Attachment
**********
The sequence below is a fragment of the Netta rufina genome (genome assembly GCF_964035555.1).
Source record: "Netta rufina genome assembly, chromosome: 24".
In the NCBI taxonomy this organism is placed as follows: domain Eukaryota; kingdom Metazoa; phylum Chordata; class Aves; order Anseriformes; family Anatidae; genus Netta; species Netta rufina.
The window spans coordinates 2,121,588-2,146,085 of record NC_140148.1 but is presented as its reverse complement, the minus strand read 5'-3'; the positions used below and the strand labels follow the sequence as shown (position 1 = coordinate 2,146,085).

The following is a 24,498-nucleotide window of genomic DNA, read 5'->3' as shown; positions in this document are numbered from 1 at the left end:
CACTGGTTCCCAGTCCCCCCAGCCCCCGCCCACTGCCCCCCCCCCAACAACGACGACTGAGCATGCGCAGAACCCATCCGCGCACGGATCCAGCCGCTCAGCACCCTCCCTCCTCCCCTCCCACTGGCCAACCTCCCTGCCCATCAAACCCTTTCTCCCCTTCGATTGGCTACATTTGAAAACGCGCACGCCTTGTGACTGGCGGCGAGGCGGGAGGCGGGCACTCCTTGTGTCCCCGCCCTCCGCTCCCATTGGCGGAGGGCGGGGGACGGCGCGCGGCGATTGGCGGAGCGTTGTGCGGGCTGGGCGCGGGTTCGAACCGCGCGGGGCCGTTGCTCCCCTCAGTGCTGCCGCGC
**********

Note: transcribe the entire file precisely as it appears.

The sequence below is a fragment of the Netta rufina genome (genome assembly GCF_964035555.1).
Source record: "Netta rufina genome assembly, chromosome: 24".
In the NCBI taxonomy this organism is placed as follows: domain Eukaryota; kingdom Metazoa; phylum Chordata; class Aves; order Anseriformes; family Anatidae; genus Netta; species Netta rufina.
The window spans coordinates 2,121,588-2,146,085 of record NC_140148.1 but is presented as its reverse complement, the minus strand read 5'-3'; the positions used below and the strand labels follow the sequence as shown (position 1 = coordinate 2,146,085).

The following is a 24,498-nucleotide window of genomic DNA, read 5'->3' as shown; positions in this document are numbered from 1 at the left end:
CACTGGTTCCCAGTCCCCCCAGCCCCCGCCCACTGCCCCCCCCCCAACAACGACGACTGAGCATGCGCAGAACCCATCCGCGCACGGATCCAGCCGCTCAGCACCCTCCCTCCTCCCCTCCCACTGGCCAACCTCCCTGCCCATCAAACCCTTTCTCCCCTTCGATTGGCTACATTTGAAAACGCGCACGCCTTGTGACTGGCGGCGAGGCGGGAGGCGGGCACTCCTTGTGTCCCCGCCCTCCGCTCCCATTGGCGGAGGGCGGGGGACGGCGCGCGGCGATTGGCGGAGCGTTGTGCGGGCTGGGCGCGGGTTCGAACCGCGCGGGGCCGTTGCTCCCCTCAGTGCTGCCGCGC